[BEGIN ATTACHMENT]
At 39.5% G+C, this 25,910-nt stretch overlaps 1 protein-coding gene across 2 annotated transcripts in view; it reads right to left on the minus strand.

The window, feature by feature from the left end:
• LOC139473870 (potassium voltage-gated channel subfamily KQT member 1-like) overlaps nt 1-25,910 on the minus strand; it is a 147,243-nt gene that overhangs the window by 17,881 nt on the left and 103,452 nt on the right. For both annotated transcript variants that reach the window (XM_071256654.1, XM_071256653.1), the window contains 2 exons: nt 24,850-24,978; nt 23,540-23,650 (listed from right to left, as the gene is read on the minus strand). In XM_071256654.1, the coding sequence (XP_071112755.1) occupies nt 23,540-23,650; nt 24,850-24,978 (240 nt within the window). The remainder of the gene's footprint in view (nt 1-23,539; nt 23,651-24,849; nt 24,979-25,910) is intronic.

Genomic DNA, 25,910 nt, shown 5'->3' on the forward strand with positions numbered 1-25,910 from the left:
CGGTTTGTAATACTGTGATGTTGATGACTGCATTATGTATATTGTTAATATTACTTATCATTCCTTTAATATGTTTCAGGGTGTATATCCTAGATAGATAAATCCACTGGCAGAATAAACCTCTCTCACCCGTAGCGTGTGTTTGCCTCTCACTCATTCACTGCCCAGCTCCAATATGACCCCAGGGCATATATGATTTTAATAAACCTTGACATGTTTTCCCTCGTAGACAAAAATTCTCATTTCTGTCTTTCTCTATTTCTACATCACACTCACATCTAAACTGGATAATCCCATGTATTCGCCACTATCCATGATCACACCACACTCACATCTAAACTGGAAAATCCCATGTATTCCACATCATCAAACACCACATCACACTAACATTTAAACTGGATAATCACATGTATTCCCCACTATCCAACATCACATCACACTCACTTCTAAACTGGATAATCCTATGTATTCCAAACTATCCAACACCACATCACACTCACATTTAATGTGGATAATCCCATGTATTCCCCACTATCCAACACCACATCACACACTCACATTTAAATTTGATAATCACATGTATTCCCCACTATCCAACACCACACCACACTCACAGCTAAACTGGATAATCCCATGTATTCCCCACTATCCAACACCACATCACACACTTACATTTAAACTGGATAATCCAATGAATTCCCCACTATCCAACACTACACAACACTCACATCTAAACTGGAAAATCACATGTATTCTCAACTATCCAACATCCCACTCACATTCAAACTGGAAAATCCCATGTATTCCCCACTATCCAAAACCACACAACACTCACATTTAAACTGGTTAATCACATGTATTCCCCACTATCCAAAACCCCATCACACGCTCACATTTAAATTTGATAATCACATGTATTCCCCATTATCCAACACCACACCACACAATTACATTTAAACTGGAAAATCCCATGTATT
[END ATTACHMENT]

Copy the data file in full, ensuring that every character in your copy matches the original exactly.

At 39.5% G+C, this 25,910-nt stretch overlaps 1 protein-coding gene across 2 annotated transcripts in view; it reads right to left on the minus strand.

The window, feature by feature from the left end:
• LOC139473870 (potassium voltage-gated channel subfamily KQT member 1-like) overlaps nt 1-25,910 on the minus strand; it is a 147,243-nt gene that overhangs the window by 17,881 nt on the left and 103,452 nt on the right. For both annotated transcript variants that reach the window (XM_071256654.1, XM_071256653.1), the window contains 2 exons: nt 24,850-24,978; nt 23,540-23,650 (listed from right to left, as the gene is read on the minus strand). In XM_071256654.1, the coding sequence (XP_071112755.1) occupies nt 23,540-23,650; nt 24,850-24,978 (240 nt within the window). The remainder of the gene's footprint in view (nt 1-23,539; nt 23,651-24,849; nt 24,979-25,910) is intronic.

Genomic DNA, 25,910 nt, shown 5'->3' on the forward strand with positions numbered 1-25,910 from the left:
CGGTTTGTAATACTGTGATGTTGATGACTGCATTATGTATATTGTTAATATTACTTATCATTCCTTTAATATGTTTCAGGGTGTATATCCTAGATAGATAAATCCACTGGCAGAATAAACCTCTCTCACCCGTAGCGTGTGTTTGCCTCTCACTCATTCACTGCCCAGCTCCAATATGACCCCAGGGCATATATGATTTTAATAAACCTTGACATGTTTTCCCTCGTAGACAAAAATTCTCATTTCTGTCTTTCTCTATTTCTACATCACACTCACATCTAAACTGGATAATCCCATGTATTCGCCACTATCCATGATCACACCACACTCACATCTAAACTGGAAAATCCCATGTATTCCACATCATCAAACACCACATCACACTAACATTTAAACTGGATAATCACATGTATTCCCCACTATCCAACATCACATCACACTCACTTCTAAACTGGATAATCCTATGTATTCCAAACTATCCAACACCACATCACACTCACATTTAATGTGGATAATCCCATGTATTCCCCACTATCCAACACCACATCACACACTCACATTTAAATTTGATAATCACATGTATTCCCCACTATCCAACACCACACCACACTCACAGCTAAACTGGATAATCCCATGTATTCCCCACTATCCAACACCACATCACACACTTACATTTAAACTGGATAATCCAATGAATTCCCCACTATCCAACACTACACAACACTCACATCTAAACTGGAAAATCACATGTATTCTCAACTATCCAACATCCCACTCACATTCAAACTGGAAAATCCCATGTATTCCCCACTATCCAAAACCACACAACACTCACATTTAAACTGGTTAATCACATGTATTCCCCACTATCCAAAACCCCATCACACGCTCACATTTAAATTTGATAATCACATGTATTCCCCATTATCCAACACCACACCACACAATTACATTTAAACTGGAAAATCCCATGTATT